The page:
NBC Producer Behind Harvey Weinstein Reporting Speaks Out, Says Network Tried to Bury the Story

August 31, 2018, 4:42 PM UTC

Ronan Farrow authored The New Yorker‘s Pulitzer Prize-winning series exposing Hollywood producer Harvey Weinstein’s criminal harassment of women colleagues, but he publicly thanked those who aided his investigation last fall. This included his “wonderful producer” at NBC, Rich McHugh, whom Farrow said “refused to bow to pressure to stop, through numerous shoots, even when it meant risking his job.”

Now, McHugh is speaking out, saying that NBC attempted to bury the Weinstein story, with orders coming from “the very highest levels of NBC,” The New York Times reports.

Noah Oppenheim, the president of NBC News, denies all allegations, saying the network’s issue with the story was grounded in a lack of on-the-record victims willing to speak on camera, not the story’s direction.

“We repeatedly made clear to Ronan and Rich McHugh the standard for publication is we needed at least one credible on-the-record victim or witness of misconduct,” said Oppenheim, according to the Times. “And we never met that threshold while Ronan was reporting for us.”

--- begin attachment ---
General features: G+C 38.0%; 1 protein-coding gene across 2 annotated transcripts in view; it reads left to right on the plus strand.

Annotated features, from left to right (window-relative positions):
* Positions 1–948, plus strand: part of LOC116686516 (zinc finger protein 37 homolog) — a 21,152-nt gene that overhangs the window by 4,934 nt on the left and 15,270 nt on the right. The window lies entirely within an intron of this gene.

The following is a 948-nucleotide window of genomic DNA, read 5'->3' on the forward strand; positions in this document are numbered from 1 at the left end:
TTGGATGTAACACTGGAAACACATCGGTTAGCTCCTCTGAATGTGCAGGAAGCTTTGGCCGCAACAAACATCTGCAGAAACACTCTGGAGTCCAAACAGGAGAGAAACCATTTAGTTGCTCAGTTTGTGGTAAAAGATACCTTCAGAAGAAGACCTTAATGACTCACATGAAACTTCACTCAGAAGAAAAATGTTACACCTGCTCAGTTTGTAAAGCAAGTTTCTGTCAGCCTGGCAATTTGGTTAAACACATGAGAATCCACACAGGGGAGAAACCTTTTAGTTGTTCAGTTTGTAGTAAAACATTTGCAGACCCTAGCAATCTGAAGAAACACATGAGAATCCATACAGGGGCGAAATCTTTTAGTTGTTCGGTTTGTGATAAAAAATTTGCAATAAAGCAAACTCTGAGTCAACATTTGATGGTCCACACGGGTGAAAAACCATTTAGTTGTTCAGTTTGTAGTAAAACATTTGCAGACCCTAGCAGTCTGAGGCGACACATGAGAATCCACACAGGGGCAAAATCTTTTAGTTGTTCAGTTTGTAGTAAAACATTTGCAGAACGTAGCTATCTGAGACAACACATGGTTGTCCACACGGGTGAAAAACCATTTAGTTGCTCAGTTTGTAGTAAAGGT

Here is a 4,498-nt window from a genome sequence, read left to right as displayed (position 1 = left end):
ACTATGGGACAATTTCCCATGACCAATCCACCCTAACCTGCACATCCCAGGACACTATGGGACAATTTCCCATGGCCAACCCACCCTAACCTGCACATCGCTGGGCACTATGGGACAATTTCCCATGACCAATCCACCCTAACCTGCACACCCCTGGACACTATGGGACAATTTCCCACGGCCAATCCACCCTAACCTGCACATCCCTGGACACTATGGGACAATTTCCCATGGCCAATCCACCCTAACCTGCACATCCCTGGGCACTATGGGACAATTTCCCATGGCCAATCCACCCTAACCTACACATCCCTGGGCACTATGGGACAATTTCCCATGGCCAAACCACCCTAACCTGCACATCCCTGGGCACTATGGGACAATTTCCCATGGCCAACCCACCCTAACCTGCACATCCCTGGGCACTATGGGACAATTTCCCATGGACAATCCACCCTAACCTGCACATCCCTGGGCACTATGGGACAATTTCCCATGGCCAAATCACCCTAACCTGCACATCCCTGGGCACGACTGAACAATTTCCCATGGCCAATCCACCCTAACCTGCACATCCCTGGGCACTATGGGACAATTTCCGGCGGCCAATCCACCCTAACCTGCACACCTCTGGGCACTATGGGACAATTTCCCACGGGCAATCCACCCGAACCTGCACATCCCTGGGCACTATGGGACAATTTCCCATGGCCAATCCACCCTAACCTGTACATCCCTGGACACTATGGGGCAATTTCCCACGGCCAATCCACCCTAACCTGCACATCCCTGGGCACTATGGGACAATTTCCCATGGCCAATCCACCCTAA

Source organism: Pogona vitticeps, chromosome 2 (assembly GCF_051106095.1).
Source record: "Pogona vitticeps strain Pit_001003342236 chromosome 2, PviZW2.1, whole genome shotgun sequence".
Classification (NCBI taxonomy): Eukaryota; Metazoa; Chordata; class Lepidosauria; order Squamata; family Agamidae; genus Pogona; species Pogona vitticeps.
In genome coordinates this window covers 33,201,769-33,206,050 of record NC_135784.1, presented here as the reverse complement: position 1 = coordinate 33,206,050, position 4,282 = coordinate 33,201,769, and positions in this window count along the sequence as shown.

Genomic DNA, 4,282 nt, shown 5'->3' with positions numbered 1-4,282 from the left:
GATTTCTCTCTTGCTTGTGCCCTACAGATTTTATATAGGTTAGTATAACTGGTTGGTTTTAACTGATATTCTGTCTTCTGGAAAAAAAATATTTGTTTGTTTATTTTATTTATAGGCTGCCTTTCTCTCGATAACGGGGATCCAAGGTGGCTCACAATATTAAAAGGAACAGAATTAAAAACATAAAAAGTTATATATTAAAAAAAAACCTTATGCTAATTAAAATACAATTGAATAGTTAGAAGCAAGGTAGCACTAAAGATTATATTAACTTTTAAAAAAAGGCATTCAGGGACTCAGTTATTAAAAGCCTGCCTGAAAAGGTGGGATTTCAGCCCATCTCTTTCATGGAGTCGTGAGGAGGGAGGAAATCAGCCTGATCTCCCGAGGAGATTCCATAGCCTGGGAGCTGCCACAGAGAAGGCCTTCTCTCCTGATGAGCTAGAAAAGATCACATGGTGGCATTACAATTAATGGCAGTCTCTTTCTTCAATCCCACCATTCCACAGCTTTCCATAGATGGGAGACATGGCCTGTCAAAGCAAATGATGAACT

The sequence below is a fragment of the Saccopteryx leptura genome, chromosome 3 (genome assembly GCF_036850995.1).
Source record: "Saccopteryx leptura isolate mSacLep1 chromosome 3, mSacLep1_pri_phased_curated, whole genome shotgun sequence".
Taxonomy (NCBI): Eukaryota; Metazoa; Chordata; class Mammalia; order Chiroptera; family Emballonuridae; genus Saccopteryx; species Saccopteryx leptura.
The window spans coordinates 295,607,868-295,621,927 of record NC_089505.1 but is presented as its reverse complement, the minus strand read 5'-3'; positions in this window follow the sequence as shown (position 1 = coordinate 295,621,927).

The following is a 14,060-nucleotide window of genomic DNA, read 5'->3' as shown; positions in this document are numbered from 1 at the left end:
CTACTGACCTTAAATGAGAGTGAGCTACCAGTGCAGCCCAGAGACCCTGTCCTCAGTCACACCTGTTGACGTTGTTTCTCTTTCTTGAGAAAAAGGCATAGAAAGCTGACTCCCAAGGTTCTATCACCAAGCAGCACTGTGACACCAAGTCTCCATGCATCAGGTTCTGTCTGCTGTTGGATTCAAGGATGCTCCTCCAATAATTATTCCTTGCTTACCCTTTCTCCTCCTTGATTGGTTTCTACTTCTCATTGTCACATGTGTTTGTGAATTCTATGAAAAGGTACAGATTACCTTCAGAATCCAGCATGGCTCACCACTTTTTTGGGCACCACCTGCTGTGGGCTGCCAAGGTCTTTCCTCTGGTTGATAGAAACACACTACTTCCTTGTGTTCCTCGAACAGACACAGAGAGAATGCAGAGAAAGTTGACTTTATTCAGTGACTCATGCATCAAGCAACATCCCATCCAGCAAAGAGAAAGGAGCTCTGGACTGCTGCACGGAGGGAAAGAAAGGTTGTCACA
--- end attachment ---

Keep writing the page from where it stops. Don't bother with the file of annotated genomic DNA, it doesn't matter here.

McHugh, however, says this is not the case. The former NBC producer left the network two weeks ago, allowing him to feel he can speak openly about his experience without repercussions.

“At a critical juncture in our reporting on Harvey Weinstein,” recounts McHugh, according to CNN, “as we were about to interview a woman with a credible allegation of rape against him, I was told not to do the interview and ordered to stand down, thus effectively killing the story.”

McHugh also said Weinstein’s associates were calling him throughout the eight months of investigation work. “I knew that Weinstein was calling NBC executives directly,” he added. “One time it even happened when we were in the room.”

But Oppenheim told the Times that Weinstein had no influence on the network’s decisions. He said he actually assigned the Weinstein story to Farrow when rumors circulated that actress Rose McGowan might have had an experience she’d be willing to talk about. According to Oppenheim, the network supported Farrow’s work for eight months, but disagreed when he said his work was ready for air.

“Unfortunately, he did not yet have a single victim of—or witness to—misconduct by Weinstein who was willing to be identified,” said Oppenheim, CNN reports.

Farrow, a contributor to NBC, requested to take the story elsewhere, wanting to go public sooner than NBC would allow. Oppenheim granted permission, and Farrow took the story to The New Yorker, where he published specific names on the record that Oppenheim said were not in his NBC reporting.

Despite the network’s defense, McHugh maintains that NBC mishandled the groundbreaking story.

“I don’t believe they’ve told the truth about it,” said McHugh, according to the Times. “That’s my opinion. I’ve asked that question, and to this day I still have not been given a good answer.”